In deleted tweet, Rwanda Cycling Federation says Rwanda will host Worlds in 2025

The 2025 Road World Championships have been awarded to Rwanda, according to a Tweet sent out by the Rwanda Cycling Federation that was quickly deleted. The UCI has not yet confirmed the news and did not respond to a request for comment.

The news is not unexpected.

The President of Rwanda, Paul Kagame, was in Flanders this week to meet with UCI President David Lappartient and Director General Amina Lanaya. The three met Thursday morning, shortly before the Tweet was sent out. The East African nation had made its hosting intentions known before.

Both Rwanda and Morocco put in bids to host the 2025 worlds.

The location, should it be confirmed, presents both opportunity and cause for concern. Rwanda loves its cycling and is the host of one of the largest and most prestigious road events on the African continent, the Tour of Rwanda. It is a hub of cycling passion in East Africa and would present an opportunity to bring Road Worlds outside its traditional European confines. The terrain is tough and local support would be phenomenal.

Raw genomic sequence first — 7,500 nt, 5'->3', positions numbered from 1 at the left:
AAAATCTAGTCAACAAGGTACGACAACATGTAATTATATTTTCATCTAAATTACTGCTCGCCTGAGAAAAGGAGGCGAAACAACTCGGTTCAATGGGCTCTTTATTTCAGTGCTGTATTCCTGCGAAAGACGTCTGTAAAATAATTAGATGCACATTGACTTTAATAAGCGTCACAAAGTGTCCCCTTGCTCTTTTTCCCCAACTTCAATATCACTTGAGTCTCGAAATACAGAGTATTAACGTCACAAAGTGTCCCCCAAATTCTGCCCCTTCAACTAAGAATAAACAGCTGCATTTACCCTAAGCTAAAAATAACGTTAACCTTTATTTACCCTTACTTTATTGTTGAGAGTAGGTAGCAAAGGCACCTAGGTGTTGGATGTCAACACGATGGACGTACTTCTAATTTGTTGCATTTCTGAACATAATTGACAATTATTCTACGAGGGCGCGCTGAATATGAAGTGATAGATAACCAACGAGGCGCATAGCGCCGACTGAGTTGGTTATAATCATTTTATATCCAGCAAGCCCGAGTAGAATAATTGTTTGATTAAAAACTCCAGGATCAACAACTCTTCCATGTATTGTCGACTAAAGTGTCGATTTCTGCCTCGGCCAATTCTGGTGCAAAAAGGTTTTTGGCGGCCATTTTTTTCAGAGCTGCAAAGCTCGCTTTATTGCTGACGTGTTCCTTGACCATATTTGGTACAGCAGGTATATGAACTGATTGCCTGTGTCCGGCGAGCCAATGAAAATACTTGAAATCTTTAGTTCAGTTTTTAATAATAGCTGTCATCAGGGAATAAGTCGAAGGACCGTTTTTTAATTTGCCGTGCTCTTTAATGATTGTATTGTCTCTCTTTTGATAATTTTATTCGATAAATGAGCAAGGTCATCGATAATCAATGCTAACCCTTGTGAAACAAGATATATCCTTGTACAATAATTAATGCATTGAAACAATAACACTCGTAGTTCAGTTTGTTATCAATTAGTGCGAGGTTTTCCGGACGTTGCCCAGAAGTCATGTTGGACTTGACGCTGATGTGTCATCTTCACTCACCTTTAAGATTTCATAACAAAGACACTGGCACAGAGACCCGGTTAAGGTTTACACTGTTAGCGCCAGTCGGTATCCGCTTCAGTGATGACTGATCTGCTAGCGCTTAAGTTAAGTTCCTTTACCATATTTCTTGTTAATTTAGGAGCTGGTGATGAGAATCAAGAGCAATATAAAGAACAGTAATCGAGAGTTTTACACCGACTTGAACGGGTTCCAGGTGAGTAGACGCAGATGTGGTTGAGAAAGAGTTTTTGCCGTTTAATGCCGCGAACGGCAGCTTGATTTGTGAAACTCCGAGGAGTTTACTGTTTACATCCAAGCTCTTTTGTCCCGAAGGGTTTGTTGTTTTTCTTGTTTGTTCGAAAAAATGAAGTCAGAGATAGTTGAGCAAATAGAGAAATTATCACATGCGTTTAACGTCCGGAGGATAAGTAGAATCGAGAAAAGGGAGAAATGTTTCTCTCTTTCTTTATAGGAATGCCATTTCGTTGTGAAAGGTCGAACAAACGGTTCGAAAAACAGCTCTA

Yet there are serious concerns about the country’s government and potential sportswashing. Kagame has been in power in some form or another since 1994, becoming president in 2000. According to human rights organizations like Human Rights Watch, elections are largely staged, dissent is quashed, and there have been more than a dozen alleged assassinations of Rwandan dissidents at home and abroad since 1995. This year, Paul Rusesabagina, inspiration for the movie Hotel Rwanda, was sentenced to 25 years in jail on terrorism charges that have been deemed questionable by international observers. More than 30 U.S. Senators have called upon Kagame for Rusesabagina’s release.

The UCI has historically shown few qualms in handing major events to questionable governments, most recently with world championships awarded (and then removed) from Belarus and Turkmeninstan.

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Vincenzo Nibali is headed back to Astana

09/24/2021 0:02

Vincenzo Nibali is headed back to Astana

After two seasons at Trek-Segafredo, Vincenzo Nibali is headed back to Astana, where he spent some of most successful seasons of his career between 2013 and 2016.